CDs have rates and they have yields. Knowing the difference between the two could mean a few more dollars in your pocket.
Understanding your options
Certificate of deposit (CD) yields and rates are "need to know" topics for anyone interested in federally insured investments. CDs are fixed-rate time deposits, insured by either the Federal Deposit Insurance Corporation (FDIC) or the National Credit Union administration (NCUA). When you buy a CD, you agree to leave a fixed amount of money on deposit with the issuer for a specified time period. In return, the issuer promises to pay you a set interest rate on your deposit.
The most confusing part of CD investing is this: Banks and credit unions quote two separate rates in CD advertisements, a stated rate, and an annual percentage yield (APY). Most of the time, these two rates differ by only 10- or 12-basis points, i.e., the difference between 5.0 percent and 5.10 or 5.12 percent. Once you spot these two rates, you're likely to wonder why they come in twos, and which one is the real one. You're also probably hoping the APY is the one that counts, because that one's always higher than the stated rate.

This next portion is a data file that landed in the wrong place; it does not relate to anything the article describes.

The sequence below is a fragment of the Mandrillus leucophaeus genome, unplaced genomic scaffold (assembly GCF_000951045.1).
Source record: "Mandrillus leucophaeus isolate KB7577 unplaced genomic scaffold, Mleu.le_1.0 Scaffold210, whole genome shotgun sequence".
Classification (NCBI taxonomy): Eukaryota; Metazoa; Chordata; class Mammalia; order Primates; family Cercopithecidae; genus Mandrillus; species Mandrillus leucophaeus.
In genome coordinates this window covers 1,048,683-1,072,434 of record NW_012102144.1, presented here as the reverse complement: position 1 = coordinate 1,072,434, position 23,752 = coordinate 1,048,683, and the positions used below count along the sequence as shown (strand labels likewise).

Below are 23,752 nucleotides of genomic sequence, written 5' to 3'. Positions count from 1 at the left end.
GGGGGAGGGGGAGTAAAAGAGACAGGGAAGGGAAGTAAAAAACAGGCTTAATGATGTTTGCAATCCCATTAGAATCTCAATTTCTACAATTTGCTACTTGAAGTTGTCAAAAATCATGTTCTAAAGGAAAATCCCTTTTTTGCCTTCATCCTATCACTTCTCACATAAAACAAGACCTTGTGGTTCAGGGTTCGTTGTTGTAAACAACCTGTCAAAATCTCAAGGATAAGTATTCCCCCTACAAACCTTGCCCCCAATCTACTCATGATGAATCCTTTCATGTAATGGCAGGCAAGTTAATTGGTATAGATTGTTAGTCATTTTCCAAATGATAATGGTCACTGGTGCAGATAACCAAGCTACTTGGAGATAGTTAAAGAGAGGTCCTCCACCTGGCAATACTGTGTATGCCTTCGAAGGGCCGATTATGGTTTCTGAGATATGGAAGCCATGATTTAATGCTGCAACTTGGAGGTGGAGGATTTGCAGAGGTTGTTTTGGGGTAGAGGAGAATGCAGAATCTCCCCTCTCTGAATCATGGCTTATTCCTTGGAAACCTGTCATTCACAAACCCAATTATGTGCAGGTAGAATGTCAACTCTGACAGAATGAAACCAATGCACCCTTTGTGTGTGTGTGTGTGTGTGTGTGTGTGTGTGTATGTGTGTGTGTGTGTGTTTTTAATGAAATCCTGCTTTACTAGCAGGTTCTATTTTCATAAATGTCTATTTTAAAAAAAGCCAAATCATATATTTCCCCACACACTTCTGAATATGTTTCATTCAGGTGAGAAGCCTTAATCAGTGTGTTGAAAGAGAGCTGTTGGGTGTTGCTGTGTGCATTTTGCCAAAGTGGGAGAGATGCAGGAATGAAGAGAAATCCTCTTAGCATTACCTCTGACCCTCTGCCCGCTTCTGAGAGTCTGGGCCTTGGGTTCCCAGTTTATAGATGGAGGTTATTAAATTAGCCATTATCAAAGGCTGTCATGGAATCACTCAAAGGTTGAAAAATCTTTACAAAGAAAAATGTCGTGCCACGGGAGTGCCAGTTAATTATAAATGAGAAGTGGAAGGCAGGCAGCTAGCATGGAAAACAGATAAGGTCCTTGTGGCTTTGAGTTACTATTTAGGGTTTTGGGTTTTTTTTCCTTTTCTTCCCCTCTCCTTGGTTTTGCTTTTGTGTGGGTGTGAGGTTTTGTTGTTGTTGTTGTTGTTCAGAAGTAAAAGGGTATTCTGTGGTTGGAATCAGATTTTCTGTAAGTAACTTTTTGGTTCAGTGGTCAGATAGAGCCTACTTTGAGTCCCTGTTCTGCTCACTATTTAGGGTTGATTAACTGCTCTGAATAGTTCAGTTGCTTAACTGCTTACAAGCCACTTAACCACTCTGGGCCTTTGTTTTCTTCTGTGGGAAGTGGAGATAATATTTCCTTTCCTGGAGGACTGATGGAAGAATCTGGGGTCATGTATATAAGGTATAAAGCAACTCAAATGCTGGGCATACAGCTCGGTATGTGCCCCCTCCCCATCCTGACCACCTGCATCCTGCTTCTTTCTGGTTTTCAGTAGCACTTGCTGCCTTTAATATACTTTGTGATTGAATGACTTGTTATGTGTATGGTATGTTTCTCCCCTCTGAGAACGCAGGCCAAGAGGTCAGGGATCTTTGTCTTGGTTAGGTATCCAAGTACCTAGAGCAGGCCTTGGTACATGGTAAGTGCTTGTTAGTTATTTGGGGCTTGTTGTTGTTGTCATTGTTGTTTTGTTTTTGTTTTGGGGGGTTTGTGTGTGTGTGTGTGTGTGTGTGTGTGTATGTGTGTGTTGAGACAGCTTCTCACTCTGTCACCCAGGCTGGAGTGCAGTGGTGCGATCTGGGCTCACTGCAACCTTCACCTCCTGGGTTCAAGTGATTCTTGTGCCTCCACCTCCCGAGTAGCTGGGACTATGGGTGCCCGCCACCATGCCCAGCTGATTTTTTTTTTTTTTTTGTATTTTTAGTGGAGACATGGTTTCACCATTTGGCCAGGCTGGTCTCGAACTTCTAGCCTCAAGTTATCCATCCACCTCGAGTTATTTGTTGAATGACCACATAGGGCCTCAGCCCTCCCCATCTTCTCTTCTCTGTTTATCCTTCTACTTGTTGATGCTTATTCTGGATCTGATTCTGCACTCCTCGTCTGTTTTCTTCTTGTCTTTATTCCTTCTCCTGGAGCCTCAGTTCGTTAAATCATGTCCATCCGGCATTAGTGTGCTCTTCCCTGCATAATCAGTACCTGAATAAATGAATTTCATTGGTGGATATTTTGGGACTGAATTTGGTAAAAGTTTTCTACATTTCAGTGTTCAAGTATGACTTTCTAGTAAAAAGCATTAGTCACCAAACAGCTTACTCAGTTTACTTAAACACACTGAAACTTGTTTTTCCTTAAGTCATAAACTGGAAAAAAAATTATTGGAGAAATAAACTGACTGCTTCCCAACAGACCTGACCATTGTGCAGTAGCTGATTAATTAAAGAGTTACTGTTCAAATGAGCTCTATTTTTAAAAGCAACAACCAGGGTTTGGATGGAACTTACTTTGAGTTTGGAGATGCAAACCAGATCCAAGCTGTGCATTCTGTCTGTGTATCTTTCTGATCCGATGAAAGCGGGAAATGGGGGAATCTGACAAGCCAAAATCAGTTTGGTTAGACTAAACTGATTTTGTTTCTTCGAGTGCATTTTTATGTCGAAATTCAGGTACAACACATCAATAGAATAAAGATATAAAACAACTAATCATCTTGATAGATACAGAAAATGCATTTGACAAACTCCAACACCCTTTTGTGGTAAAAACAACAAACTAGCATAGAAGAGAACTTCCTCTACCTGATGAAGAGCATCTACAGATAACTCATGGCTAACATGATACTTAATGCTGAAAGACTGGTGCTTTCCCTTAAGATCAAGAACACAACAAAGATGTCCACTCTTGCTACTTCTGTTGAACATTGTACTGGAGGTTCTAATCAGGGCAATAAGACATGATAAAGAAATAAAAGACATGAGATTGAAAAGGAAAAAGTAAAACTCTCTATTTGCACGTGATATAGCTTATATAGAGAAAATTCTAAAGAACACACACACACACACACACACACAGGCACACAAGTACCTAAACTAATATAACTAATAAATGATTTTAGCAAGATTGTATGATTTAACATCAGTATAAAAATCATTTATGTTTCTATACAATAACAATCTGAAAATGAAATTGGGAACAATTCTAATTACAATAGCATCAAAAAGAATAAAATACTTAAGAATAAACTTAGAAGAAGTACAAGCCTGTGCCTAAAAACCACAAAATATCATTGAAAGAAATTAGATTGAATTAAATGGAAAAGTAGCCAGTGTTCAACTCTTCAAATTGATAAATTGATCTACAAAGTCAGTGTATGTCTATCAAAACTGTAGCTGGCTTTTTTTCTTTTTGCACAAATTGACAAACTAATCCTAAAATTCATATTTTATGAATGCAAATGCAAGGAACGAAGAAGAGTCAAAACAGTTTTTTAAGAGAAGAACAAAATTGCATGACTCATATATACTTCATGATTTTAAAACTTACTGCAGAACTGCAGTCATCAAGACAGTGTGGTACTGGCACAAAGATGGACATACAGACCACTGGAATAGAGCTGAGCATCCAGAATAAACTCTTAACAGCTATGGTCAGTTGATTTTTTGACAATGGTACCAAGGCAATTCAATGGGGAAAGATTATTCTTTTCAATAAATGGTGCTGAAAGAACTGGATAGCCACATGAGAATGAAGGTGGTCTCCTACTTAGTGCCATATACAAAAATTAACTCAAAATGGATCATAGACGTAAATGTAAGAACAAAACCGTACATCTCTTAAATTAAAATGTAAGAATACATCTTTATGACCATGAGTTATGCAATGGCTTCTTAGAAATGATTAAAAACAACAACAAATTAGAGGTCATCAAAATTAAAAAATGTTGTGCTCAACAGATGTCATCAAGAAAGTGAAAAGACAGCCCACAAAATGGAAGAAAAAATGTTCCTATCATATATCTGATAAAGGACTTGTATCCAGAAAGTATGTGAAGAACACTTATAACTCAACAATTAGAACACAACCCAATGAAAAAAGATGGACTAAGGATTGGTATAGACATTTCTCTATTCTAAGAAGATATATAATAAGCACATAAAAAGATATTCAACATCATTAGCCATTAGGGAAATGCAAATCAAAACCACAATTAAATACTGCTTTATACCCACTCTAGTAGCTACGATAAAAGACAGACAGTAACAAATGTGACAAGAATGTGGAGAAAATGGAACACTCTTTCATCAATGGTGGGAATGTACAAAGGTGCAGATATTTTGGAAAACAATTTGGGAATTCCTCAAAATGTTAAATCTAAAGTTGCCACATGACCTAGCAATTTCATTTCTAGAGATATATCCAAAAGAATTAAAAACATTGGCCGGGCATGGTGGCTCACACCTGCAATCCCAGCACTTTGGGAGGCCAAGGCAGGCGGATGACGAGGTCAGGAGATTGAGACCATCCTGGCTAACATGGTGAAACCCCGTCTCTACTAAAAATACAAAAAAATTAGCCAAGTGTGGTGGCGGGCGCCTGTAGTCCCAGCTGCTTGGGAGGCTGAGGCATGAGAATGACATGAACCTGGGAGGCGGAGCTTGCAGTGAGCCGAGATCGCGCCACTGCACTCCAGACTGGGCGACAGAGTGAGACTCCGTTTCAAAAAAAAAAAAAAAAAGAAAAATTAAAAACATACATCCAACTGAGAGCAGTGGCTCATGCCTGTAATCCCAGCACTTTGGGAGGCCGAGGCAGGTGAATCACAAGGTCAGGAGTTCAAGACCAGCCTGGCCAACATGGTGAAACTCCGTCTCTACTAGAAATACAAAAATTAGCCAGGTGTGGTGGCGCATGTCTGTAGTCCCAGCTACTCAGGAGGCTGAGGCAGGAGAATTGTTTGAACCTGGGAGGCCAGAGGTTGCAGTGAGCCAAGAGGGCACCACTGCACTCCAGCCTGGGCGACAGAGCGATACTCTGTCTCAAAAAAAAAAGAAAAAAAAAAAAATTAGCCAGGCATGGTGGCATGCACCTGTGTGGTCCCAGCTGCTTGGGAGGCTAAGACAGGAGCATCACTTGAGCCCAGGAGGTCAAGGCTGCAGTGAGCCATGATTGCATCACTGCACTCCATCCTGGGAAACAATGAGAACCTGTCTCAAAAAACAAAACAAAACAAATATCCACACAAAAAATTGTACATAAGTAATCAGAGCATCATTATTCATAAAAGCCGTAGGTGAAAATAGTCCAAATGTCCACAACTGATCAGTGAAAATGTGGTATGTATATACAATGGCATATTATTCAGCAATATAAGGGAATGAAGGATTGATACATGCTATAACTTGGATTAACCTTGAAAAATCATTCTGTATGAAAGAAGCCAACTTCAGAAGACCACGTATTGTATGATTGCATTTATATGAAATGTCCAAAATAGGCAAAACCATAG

Stated CD rates, APY, and compounding
The difference between the stated rate and the APY is related to the phenomenon of compounding interest. To demonstrate how this works, let's consider a one-year, 5-percent CD that's compounded quarterly. If you deposit $5,000 into this CD, you can expect four interest payments during the course of a year. After the first interest payment of $62.50, your interest-earning balance is $5,062.50. After the second interest payment of $63.28, your interest-earning balance is $5,125.78. In other words, compounding allows you to earn interest on your principal plus any interest earned in prior periods.
Your balance in this account at year-end would be $5,254.73. On the other hand, if the 5-percent interest on that $5,000 deposit wasn't compounded, your year-end balance would be $5,250. Now, compare the return of $254.73 in the compounded account to the return of $250 in the non-compounded account. If you divide these two figures by the principal of $5,000, you get 5.09 percent and 5.00 percent, respectively.
Both accounts have a stated rate of 5 percent, but the compounded account has a higher APY of 5.09 percent.Because the APY includes the effect of compounding, it provides a better indication of the return you can expect on your CD. The APY also allows you to compare the performance of two CDs that have different compounding methods. To put this life lesson into the simplest terms: You'll come out ahead if you select a CD based on the APY and not the stated rate.